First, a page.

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An in-depth look at Paris Photo 2016


Majestic as ever beneath the glass dome of the Grand Palais, Paris Photo, which is celebrating its twentieth anniversary, outdoes itself as a venue showcasing major trends in photography. An in-depth look and analysis.

At Paris Photo, you can of course find some nineteenth-century classics alongside more recent, time-honored figures, such as Pierre & Gilles, Gregory Crewdson, and Valérie Belin. They are the fair’s regulars. But above all, you could discover some treasures,  those you knew nothing about only yesterday but to which you will now pay attention. For example, the Daniel Blau Gallery presents stunning images of Saturn taken by NASA in the 1980s, as well as no less spectacular shots of nuclear tests recorded by the American army in the 1940s. This is a point where documentary photography changes status and becomes a work of art.

At Paris Photo, visitors invariably delight in seeing, anew or for the first time, the pioneers of color photography as well as another America, the one of the 1960s and 70s, and even 80s. From Stephen Shore at the Edwynn Houk Gallery to Frank Horvat and Harry Gruyaert at the Fifty One Gallery, through Arlene Gottfried at the Douches Gallery and Paul Fusco’s series Funeral Train at Danziger’s: this is a true feast for the eyes. The format of all these, mostly vintage, prints, seldom larger than 30×40 cm, confirms a trend that began last year: the scarcity of seductive, decorative, oversized photos. The return to intimate small formats is undeniable, even if, when assembled on the wall, they add up to one imposing work of art.

Another observation is that the human figure, which had its heyday with humanist photography, is either disappearing or being negated by contemporary photographers: for example, through the transformation of the image in works that reappropriate vernacular photography. A case in point: Julie Cockburn at the Flowers Gallery.

In general, what is striking in many of today’s artists is, on the one hand, a return to abstraction, geometric patterns and compositions, and, on the other, an increasingly frequent use of black and white. While their 1930s’ predecessors experimented with the medium, the contemporaries seem instead to want to escape from reality, perhaps to propose a new vision of the world. Unlike those of the previous decades, these works do not seek to tell stories or even simply to be narrative: the time of fiction and mise-en-scène is past, having given way to abstraction which invites metaphysical reflection. Is this a way of echoing the changing contemporary society and the fragile, precarious world we live in?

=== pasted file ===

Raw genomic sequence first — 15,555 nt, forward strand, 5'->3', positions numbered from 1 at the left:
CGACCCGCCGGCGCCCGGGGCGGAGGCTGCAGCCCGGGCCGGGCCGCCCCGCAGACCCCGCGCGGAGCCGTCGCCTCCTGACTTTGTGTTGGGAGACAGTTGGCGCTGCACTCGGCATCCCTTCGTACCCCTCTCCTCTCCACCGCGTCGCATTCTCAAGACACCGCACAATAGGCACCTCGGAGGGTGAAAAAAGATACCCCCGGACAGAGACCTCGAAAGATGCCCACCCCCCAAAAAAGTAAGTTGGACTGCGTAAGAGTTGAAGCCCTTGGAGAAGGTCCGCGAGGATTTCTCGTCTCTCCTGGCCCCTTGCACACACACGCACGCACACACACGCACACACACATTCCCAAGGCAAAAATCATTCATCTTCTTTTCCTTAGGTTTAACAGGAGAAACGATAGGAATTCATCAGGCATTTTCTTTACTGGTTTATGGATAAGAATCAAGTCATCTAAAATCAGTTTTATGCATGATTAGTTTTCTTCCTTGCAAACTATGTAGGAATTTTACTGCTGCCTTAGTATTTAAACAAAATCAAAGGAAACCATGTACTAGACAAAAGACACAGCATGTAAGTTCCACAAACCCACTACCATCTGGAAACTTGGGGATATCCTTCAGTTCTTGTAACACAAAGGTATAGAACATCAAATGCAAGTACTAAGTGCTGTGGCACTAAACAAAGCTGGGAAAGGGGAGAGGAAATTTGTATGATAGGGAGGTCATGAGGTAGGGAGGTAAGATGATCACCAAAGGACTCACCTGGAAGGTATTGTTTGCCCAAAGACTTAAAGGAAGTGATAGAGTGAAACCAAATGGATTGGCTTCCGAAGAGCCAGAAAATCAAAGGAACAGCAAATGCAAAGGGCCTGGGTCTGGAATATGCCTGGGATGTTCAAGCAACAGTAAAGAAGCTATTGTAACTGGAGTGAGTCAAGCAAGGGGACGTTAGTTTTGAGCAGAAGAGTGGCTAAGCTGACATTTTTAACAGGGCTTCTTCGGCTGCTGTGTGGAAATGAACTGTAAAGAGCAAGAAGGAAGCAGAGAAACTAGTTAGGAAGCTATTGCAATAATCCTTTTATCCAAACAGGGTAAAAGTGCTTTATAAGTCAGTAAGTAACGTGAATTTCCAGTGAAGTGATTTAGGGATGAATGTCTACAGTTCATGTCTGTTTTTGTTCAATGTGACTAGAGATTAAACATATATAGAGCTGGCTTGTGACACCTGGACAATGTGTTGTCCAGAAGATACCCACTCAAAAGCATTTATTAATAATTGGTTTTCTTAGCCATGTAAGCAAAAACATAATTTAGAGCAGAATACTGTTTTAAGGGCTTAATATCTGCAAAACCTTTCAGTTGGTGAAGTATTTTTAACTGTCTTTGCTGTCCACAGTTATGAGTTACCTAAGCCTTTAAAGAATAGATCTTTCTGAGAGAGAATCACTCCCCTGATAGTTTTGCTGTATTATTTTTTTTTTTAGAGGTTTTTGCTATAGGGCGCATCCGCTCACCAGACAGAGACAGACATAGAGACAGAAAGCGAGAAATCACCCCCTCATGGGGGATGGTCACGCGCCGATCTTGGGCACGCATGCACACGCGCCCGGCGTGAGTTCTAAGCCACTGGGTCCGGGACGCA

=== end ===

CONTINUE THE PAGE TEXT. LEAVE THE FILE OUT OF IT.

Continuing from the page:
Another observation: paper, fabric, and all types of medium that lend materiality to images have definitively emerged as part and parcel of the work and become just as important as, if not more than, what they show or tell. More than ever, photography is an object—a collector’s item. Spectacular examples of the trend can be found at the Dix9 Gallery, in the work of Leyla Cardenas, and in Christiane Feser’s work at the Anita Beckers Gallery.

Lastly, this year’s edition of Paris Photo marks a definitive return to historic processes, such as cyanotype, ambrotype, as well as tri-color gum bichromate print and daguerreotype, like those by Mustapha Azeroual, featured for the first time at Paris Photo by the Binôme Gallery. These processes, dating back to the invention of photography, signal not only a contemporary resistance to digital imaging but also a marked interest, at the heart of an event which, we mustn’t forget, is above all an art fair, in unique works of art. This uniqueness represents precious added value at a time when photography is becoming increasingly mainstream. This is, in any case, a strong tendency observed among many exhibitors, such as the Polka Gallery with William Klein’s painted photographs. As one might suspect, the market value of a unique work is much greater than that of multiple originals. And thus photography and contemporary art converge a bit further. Besides, isn’t this the direction where many festivals and photography events have been heading for some time?

Another thing: in publishing, two favorites among books showcased by editors. Parcours, published by Xavier Barral to celebrate the twentieth anniversary of the fair, brings together 89 contributions by major figures in the world of photography who have left their mark on the history of Paris Photo. Each of the 2,000 copies of this publication is unique thanks to the original interventions of the collective Tendance Floue made in collaboration with the Picto Foundation and Picto Endowment (price: 35 euros). This is the same photo lab which featured Laurence Leblanc’s book designed as a part of the Niépce Prize—a true collector’s item printed in 15 copies.

Sophie Bernard

Sophie Bernard is a journalist specialized in photography based in Paris. She was the editor in chief of Images magazine for 12 years.

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